While you do not need to be separated from your spouse prior to filing for divorce, you must live separately from your spouse for a minimum of 60 days before the court will grant the divorce. In addition, there are several requirements before you can file for divorce in Indiana. For example, you or your spouse must live in Indiana for at least six months and you or your spouse must live in the county where you file the divorce petition for at least three months.
When filing for divorce in Indiana, you must state the reason, or grounds, for the divorce. The reason can be the fault of one party; this type of case is called an at-fault divorce. Under Indiana law, grounds for an at-fault petition include an incurable mental disease that persists for at least two years, impotence at the time of marriage, and a felony conviction of one spouse after the marriage begins. To be granted a divorce, you will need to show the court that your spouse is responsible for the divorce by providing evidence of one of these circumstances.
Read More: Which States Are No-Fault Divorce States?
In addition to the at-fault reasons for divorce, Indiana, like all other states, allows a spouse to file for a no-fault divorce. A no-fault divorce means that you will not need to show the court that your spouse did anything wrong in order to have the court grant your divorce. To file for a no-fault divorce in Indiana, file the divorce petition with the court stating that the divorce is irretrievably broken. In a no-fault divorce case, if one spouse would like a divorce, there is nothing the other spouse can do to prevent it.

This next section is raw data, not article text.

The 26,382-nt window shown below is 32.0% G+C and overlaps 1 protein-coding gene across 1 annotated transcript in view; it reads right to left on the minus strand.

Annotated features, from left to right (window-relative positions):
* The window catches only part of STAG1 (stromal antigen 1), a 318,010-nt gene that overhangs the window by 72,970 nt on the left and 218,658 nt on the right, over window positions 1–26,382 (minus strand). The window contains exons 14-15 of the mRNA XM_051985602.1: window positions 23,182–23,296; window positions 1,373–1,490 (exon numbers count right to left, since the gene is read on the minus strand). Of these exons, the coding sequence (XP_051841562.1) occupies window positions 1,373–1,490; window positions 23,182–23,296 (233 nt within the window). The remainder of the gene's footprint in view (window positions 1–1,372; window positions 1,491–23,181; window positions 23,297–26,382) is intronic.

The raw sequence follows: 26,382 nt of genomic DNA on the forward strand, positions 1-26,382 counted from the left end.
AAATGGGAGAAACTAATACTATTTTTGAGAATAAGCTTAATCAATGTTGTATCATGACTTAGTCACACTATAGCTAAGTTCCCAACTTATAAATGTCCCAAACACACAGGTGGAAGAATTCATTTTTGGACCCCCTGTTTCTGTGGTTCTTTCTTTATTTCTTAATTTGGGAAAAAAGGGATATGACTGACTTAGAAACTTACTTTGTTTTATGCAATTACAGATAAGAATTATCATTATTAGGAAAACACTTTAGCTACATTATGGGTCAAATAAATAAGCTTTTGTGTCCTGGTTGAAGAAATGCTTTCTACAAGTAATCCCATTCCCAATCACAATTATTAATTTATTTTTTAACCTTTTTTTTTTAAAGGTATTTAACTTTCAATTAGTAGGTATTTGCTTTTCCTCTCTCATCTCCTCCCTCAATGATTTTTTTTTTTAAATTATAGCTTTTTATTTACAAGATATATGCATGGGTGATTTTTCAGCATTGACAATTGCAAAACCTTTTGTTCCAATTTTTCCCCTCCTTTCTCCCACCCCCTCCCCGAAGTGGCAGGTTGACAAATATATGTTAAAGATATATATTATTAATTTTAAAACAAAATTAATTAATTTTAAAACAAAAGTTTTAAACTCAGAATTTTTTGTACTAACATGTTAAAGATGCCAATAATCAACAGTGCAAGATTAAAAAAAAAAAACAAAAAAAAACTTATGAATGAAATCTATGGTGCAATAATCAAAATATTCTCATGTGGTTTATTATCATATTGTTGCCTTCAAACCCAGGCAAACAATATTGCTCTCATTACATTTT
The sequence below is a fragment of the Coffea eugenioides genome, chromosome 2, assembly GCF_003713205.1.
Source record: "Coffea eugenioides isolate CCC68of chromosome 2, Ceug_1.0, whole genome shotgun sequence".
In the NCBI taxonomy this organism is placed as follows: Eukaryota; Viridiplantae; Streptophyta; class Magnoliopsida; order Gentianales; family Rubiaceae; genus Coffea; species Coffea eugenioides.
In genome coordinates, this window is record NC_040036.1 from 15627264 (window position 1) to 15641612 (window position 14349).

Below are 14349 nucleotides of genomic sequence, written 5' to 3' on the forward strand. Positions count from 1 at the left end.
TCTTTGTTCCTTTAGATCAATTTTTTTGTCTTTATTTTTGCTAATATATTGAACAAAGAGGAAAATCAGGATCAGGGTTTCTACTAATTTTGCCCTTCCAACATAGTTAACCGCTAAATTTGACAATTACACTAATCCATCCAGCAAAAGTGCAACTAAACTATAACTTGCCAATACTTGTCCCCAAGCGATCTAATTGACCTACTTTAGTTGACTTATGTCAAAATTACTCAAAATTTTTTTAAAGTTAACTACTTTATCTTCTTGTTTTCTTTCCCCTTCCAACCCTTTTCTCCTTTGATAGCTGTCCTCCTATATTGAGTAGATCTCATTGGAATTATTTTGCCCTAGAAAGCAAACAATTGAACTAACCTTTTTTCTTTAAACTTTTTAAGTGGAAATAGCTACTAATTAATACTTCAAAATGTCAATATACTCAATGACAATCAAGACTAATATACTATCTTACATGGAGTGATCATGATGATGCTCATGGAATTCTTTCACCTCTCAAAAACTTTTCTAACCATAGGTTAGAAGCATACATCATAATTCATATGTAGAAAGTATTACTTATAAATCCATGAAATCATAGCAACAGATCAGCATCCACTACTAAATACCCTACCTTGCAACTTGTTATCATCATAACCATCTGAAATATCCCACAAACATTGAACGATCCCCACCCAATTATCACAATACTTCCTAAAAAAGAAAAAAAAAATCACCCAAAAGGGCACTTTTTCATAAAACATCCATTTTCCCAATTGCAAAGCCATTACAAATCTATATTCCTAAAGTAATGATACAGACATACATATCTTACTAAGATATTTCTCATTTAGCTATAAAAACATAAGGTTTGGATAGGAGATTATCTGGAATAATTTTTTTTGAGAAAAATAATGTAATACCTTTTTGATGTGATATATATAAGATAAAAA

After you file for a no-fault divorce in Indiana, you must wait at least 60 days before your divorce will be finalized. During this time, you and your spouse must live apart from one another. However, if you and your spouse disagree about important aspects of your divorce like child support or the division of the marital assets, it may take longer than 60 days to resolve these issues. If you and your spouse agree about all issues, you can create a written agreement that allows for the divorce to become final immediately at the end of the cooling-off period. In contrast, if there is a chance of reconciliation, the court can postpone the divorce for an additional 45 days. If the case has been continued and 90 days pass without a request to terminate the marriage, the court can dismiss the divorce case.
Indiana also recognizes legal separation as a temporary alternative to divorce. Legal separation may be an attractive option for you if you are living apart from your spouse and you would like marital property and custody issues decided without terminating the marriage. However, after one year, the legal separation ends and the spouses have the option of returning to their married status or continuing with the divorce.
Elizabeth Stock began writing professionally in 2010. Before pursuing a career as a freelance writer, Stock was an editor and note writer for the "Thomas Jefferson Law Review" while attending Thomas Jefferson School of Law in San Diego. Stock recently graduated magna cum laude from Thomas Jefferson earning a Juris Doctor.